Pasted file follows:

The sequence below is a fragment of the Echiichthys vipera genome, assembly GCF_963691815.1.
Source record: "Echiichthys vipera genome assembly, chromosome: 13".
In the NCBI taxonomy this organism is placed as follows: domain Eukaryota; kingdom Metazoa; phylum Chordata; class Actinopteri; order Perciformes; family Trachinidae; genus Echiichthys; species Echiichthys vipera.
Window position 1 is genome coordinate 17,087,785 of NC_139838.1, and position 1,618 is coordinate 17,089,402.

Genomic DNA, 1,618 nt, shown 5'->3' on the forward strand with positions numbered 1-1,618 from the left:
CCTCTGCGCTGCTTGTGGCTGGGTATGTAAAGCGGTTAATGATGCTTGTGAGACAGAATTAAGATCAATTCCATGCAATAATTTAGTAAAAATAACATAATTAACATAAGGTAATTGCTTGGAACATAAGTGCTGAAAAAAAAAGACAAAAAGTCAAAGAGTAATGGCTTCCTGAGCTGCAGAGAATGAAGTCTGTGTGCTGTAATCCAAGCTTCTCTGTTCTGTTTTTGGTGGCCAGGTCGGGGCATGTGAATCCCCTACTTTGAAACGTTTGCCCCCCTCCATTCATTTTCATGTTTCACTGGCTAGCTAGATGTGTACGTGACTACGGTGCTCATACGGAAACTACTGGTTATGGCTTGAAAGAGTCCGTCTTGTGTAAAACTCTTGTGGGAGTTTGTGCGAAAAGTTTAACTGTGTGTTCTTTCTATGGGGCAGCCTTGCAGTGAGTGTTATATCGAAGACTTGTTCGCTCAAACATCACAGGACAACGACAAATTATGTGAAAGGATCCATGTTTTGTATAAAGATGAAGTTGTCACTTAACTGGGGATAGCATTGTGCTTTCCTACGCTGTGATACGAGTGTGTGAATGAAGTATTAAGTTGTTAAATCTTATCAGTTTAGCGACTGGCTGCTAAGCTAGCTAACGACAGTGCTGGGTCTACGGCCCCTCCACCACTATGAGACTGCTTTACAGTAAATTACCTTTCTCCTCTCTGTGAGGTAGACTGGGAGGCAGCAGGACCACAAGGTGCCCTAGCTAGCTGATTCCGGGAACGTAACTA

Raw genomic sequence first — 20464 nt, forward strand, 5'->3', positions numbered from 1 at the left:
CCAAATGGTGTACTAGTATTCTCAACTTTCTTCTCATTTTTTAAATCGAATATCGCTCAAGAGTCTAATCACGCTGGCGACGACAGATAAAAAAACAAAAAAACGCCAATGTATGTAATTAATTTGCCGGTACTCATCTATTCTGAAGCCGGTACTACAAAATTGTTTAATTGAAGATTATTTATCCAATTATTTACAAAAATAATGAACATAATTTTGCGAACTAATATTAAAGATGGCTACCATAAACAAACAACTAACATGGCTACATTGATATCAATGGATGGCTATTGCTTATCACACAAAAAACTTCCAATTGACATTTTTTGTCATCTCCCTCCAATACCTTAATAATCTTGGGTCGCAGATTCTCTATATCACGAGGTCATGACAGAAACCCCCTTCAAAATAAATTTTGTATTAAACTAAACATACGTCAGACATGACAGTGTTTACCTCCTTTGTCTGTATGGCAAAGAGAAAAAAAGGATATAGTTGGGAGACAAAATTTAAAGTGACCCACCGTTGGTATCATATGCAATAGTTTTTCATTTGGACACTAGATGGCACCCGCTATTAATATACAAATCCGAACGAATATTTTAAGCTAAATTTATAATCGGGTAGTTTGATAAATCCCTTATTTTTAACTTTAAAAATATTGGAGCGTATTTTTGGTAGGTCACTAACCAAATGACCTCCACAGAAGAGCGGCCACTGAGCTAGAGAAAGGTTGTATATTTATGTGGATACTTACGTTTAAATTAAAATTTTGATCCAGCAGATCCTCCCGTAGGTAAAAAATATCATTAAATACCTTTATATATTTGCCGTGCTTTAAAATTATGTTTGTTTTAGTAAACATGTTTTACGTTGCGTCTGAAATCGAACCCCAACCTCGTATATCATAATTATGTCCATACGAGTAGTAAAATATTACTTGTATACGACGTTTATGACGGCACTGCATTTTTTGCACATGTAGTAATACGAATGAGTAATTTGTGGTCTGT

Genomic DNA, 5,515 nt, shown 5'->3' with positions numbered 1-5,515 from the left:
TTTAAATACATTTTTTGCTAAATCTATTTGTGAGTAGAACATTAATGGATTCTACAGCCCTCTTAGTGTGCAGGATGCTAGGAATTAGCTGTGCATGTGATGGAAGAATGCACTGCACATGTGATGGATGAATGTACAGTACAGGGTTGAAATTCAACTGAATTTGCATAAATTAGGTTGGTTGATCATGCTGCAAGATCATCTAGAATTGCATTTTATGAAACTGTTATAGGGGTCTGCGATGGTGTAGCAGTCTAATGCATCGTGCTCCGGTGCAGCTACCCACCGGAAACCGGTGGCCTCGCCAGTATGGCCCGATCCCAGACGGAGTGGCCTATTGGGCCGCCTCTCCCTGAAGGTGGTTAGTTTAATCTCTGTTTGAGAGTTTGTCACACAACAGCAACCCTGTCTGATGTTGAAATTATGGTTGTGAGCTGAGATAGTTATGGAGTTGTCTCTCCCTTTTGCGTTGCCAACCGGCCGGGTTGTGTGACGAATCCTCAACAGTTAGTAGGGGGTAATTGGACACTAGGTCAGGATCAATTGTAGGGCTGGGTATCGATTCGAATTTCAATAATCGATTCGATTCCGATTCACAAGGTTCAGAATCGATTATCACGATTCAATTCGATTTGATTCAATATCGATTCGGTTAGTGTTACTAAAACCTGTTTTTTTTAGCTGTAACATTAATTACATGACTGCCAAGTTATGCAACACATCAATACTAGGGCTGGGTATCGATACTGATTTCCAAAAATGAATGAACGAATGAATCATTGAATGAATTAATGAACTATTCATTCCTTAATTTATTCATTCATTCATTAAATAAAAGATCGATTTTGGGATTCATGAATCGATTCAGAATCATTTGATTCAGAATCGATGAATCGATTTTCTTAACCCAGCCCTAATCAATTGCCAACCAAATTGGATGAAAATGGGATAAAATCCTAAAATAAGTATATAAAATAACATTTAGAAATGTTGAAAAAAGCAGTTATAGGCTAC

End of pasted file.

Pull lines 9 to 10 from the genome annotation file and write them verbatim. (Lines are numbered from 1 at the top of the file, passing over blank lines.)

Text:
Genomic DNA, 5,515 nt, shown 5'->3' with positions numbered 1-5,515 from the left:
TTTAAATACATTTTTTGCTAAATCTATTTGTGAGTAGAACATTAATGGATTCTACAGCCCTCTTAGTGTGCAGGATGCTAGGAATTAGCTGTGCATGTGATGGAAGAATGCACTGCACATGTGATGGATGAATGTACAGTACAGGGTTGAAATTCAACTGAATTTGCATAAATTAGGTTGGTTGATCATGCTGCAAGATCATCTAGAATTGCATTTTATGAAACTGTTATAGGGGTCTGCGATGGTGTAGCAGTCTAATGCATCGTGCTCCGGTGCAGCTACCCACCGGAAACCGGTGGCCTCGCCAGTATGGCCCGATCCCAGACGGAGTGGCCTATTGGGCCGCCTCTCCCTGAAGGTGGTTAGTTTAATCTCTGTTTGAGAGTTTGTCACACAACAGCAACCCTGTCTGATGTTGAAATTATGGTTGTGAGCTGAGATAGTTATGGAGTTGTCTCTCCCTTTTGCGTTGCCAACCGGCCGGGTTGTGTGACGAATCCTCAACAGTTAGTAGGGGGTAATTGGACACTAGGTCAGGATCAATTGTAGGGCTGGGTATCGATTCGAATTTCAATAATCGATTCGATTCCGATTCACAAGGTTCAGAATCGATTATCACGATTCAATTCGATTTGATTCAATATCGATTCGGTTAGTGTTACTAAAACCTGTTTTTTTTAGCTGTAACATTAATTACATGACTGCCAAGTTATGCAACACATCAATACTAGGGCTGGGTATCGATACTGATTTCCAAAAATGAATGAACGAATGAATCATTGAATGAATTAATGAACTATTCATTCCTTAATTTATTCATTCATTCATTAAATAAAAGATCGATTTTGGGATTCATGAATCGATTCAGAATCATTTGATTCAGAATCGATGAATCGATTTTCTTAACCCAGCCCTAATCAATTGCCAACCAAATTGGATGAAAATGGGATAAAATCCTAAAATAAGTATATAAAATAACATTTAGAAATGTTGAAAAAAGCAGTTATAGGCTAC